Categories: Latest papers in fluid mechanics

### Large eddy simulations of a turbulent channel flow with a deforming wall undergoing high steepness traveling waves

Physics of Fluids, Volume 31, Issue 12, December 2019.

Backward traveling waves over a wall of a fully developed turbulent channel are known to reduce the drag coefficient, flow separation, and turbulence intensity. Based on previous studies of traveling waves with a small steepness (s = a/λ < 0.0625, a: nondimensional amplitude, λ: nondimensional wavelength), it is thought that the nondimensional wave-speed (C = C*/U*, C*: dimensional wave-speed, U*: mean channel velocity) is required to be more than one to have a zero net drag and a high reduction in the turbulent kinetic energy (TKE). This idea is tested here for waves with higher wave steepness (0.05 < s < 0.15) at various wave-speeds using large eddy simulations of a fully developed turbulent channel in which one wall is undergoing a traveling wave. It is found that the increase in wave steepness decreases the wave-speed at which a net zero drag is obtained, e.g., for waves with steepness of s = 0.05, 0.075, and 0.15, the wave-speed is, approximately, C = 1.6 ± 0.1, 0.9 ± 0.1, and 0.7 ± 0.1, respectively. Similarly, the increase in wave steepness decreases the wave-speed at which TKE of the flow in the vicinity of the wave is highly reduced, e.g., qualitatively minimized. In fact, the wave-speeds at which the high reduction in TKE is observed in this study are C = 1.2, 1.2, and 0.6 for waves with wave steepness of 0.05, 0.075, and 0.15, respectively.

Backward traveling waves over a wall of a fully developed turbulent channel are known to reduce the drag coefficient, flow separation, and turbulence intensity. Based on previous studies of traveling waves with a small steepness (s = a/λ < 0.0625, a: nondimensional amplitude, λ: nondimensional wavelength), it is thought that the nondimensional wave-speed (C = C*/U*, C*: dimensional wave-speed, U*: mean channel velocity) is required to be more than one to have a zero net drag and a high reduction in the turbulent kinetic energy (TKE). This idea is tested here for waves with higher wave steepness (0.05 < s < 0.15) at various wave-speeds using large eddy simulations of a fully developed turbulent channel in which one wall is undergoing a traveling wave. It is found that the increase in wave steepness decreases the wave-speed at which a net zero drag is obtained, e.g., for waves with steepness of s = 0.05, 0.075, and 0.15, the wave-speed is, approximately, C = 1.6 ± 0.1, 0.9 ± 0.1, and 0.7 ± 0.1, respectively. Similarly, the increase in wave steepness decreases the wave-speed at which TKE of the flow in the vicinity of the wave is highly reduced, e.g., qualitatively minimized. In fact, the wave-speeds at which the high reduction in TKE is observed in this study are C = 1.2, 1.2, and 0.6 for waves with wave steepness of 0.05, 0.075, and 0.15, respectively.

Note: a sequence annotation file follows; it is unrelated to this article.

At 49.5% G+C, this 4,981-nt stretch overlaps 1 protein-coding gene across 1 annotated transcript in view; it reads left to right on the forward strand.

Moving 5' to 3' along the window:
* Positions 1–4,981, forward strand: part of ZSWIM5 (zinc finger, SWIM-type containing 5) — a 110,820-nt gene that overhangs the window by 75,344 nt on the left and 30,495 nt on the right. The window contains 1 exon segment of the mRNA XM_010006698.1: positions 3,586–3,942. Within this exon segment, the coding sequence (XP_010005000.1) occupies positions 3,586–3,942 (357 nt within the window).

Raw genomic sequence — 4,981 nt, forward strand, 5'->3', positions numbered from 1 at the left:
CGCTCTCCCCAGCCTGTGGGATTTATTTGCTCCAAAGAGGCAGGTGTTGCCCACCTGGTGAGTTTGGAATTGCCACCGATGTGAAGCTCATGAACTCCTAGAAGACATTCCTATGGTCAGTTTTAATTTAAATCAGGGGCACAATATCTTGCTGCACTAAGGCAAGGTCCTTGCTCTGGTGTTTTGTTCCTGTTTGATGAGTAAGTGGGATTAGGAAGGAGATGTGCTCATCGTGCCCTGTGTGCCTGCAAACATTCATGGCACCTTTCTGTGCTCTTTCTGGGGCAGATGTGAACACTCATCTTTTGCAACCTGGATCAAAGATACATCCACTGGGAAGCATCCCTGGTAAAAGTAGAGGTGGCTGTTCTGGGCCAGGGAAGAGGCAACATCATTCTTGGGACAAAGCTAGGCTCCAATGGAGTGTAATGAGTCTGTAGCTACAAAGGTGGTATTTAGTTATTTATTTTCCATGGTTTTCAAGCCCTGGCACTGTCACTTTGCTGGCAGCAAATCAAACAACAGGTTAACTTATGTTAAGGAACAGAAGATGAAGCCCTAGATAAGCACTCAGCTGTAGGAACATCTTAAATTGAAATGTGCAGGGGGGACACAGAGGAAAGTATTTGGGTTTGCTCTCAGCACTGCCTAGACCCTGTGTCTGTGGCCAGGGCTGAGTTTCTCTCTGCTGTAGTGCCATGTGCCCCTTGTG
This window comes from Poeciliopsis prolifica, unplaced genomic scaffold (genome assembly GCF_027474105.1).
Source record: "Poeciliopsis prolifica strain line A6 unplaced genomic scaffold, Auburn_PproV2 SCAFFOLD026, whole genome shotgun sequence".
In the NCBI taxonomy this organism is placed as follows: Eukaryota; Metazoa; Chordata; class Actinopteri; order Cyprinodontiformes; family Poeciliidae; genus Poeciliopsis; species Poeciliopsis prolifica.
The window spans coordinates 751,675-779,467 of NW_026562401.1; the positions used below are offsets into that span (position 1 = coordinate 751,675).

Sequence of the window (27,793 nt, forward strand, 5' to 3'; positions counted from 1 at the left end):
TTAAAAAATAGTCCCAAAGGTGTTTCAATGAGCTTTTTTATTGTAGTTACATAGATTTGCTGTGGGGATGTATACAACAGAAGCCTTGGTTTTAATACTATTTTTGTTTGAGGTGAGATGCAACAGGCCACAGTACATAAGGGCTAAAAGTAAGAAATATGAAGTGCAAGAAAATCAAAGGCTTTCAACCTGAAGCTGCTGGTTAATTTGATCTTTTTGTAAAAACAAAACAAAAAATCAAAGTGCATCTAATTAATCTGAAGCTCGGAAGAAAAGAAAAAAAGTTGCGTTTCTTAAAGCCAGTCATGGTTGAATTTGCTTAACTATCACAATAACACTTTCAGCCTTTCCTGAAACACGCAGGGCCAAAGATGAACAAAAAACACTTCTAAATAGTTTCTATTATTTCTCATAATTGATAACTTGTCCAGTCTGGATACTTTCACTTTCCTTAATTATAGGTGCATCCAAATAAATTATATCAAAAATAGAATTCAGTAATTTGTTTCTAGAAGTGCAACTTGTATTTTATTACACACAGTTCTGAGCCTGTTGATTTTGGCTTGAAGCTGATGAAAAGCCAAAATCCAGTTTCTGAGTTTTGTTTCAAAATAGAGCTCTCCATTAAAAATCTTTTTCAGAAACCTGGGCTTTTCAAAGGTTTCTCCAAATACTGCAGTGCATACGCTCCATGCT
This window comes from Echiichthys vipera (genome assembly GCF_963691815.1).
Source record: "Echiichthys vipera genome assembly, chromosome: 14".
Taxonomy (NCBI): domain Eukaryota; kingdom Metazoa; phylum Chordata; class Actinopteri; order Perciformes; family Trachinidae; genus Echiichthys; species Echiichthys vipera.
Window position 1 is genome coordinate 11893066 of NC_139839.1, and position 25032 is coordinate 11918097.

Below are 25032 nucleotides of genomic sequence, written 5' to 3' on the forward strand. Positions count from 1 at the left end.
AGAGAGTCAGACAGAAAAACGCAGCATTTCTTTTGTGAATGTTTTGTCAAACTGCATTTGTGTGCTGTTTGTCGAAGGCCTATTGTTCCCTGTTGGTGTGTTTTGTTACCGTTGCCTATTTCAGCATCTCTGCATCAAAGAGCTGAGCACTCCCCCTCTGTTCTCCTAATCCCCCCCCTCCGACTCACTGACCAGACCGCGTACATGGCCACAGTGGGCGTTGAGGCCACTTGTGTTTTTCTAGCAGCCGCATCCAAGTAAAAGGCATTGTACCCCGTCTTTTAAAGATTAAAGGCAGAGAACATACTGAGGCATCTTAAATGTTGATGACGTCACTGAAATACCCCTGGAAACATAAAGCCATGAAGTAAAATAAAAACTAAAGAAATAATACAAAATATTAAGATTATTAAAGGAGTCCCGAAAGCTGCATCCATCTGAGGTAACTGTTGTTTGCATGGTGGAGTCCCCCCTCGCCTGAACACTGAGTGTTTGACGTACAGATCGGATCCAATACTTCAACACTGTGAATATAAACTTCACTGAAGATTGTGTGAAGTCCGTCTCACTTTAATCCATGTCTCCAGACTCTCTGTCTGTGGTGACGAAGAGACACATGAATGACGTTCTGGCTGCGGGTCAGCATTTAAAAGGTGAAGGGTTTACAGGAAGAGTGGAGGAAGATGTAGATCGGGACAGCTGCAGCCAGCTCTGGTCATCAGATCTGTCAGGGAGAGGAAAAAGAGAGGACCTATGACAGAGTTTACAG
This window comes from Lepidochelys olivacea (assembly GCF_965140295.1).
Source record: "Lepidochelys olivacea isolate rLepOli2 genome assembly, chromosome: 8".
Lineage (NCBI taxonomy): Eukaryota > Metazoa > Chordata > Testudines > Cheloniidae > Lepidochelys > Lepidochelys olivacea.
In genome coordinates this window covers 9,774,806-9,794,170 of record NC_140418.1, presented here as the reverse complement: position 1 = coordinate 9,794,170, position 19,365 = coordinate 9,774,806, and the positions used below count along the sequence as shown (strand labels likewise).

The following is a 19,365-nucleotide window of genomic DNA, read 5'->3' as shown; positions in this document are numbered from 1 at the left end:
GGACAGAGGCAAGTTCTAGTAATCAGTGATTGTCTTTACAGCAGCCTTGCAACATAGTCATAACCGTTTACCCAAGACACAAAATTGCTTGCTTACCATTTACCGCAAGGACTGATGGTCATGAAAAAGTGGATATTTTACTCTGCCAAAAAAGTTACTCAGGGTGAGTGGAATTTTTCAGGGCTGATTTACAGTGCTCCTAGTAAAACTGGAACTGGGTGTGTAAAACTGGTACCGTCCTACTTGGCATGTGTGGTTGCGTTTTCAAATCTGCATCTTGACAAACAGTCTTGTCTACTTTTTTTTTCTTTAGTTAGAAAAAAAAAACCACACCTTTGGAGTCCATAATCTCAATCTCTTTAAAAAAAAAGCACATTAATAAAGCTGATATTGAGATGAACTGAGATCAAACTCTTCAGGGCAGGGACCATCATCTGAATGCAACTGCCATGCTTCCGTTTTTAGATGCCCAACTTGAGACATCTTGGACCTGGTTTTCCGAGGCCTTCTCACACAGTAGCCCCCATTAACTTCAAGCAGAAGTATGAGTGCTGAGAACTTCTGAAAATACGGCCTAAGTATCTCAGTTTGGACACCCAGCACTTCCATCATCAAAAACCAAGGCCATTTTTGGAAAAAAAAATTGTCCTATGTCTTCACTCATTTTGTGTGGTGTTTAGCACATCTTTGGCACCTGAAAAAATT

Categories: Latest papers in fluid mechanics

### Direct numerical simulation of a tip-leakage flow in a planar duct with a longitudinal slit

Physics of Fluids, Volume 31, Issue 12, December 2019.

A planar duct flow configuration with a cross-flow injected from a longitudinal slit close to the upper wall of the duct is studied by using a direct numerical simulation approach to explore the underlying flow mechanism in relation to the tip-leakage vortex (TLV), which is one of the most important flow phenomena in turbomachinery. Major characteristics of TLV in a rotor of turbomachinery are identified in the current flow model. The analysis of mean and instantaneous flow fields reveals that the interaction between the main (axial) flow and jet (cross) flow is the primary source of the generation of the TLV. The evolution of the TLV is then investigated, and a vortex breakup phenomenon is identified. The evolution of TLV can be divided into three phases, i.e., the formation phase, the breakup phase, and the diffusion phase. Mean streamlines and turbulence kinetic energy (TKE) budgets are analyzed, showing that the high TKE central spot in the formation phase is due to the interaction between highly swirling vortex filaments and mean velocity gradient. In the outer part of the TLV, the TKE is mainly produced in the shear-layer and transported toward the center by the turbulence transport.